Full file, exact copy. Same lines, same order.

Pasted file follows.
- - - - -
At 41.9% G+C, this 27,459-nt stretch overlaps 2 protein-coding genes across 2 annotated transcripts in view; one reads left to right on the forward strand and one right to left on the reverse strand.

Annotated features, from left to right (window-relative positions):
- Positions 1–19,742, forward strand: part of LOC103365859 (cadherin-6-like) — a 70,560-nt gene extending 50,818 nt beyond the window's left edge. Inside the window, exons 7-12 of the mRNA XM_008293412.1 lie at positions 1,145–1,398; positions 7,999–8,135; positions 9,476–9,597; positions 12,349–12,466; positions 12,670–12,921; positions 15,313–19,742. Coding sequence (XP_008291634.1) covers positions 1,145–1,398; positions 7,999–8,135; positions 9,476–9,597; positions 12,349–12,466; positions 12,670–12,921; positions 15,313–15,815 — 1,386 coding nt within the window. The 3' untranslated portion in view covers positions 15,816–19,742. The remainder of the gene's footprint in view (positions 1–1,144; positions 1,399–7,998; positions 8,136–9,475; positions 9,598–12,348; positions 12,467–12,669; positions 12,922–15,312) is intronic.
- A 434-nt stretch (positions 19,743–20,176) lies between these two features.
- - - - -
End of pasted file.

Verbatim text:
At 41.9% G+C, this 27,459-nt stretch overlaps 2 protein-coding genes across 2 annotated transcripts in view; one reads left to right on the forward strand and one right to left on the reverse strand.

Annotated features, from left to right (window-relative positions):
- Positions 1–19,742, forward strand: part of LOC103365859 (cadherin-6-like) — a 70,560-nt gene extending 50,818 nt beyond the window's left edge. Inside the window, exons 7-12 of the mRNA XM_008293412.1 lie at positions 1,145–1,398; positions 7,999–8,135; positions 9,476–9,597; positions 12,349–12,466; positions 12,670–12,921; positions 15,313–19,742. Coding sequence (XP_008291634.1) covers positions 1,145–1,398; positions 7,999–8,135; positions 9,476–9,597; positions 12,349–12,466; positions 12,670–12,921; positions 15,313–15,815 — 1,386 coding nt within the window. The 3' untranslated portion in view covers positions 15,816–19,742. The remainder of the gene's footprint in view (positions 1–1,144; positions 1,399–7,998; positions 8,136–9,475; positions 9,598–12,348; positions 12,467–12,669; positions 12,922–15,312) is intronic.
- A 434-nt stretch (positions 19,743–20,176) lies between these two features.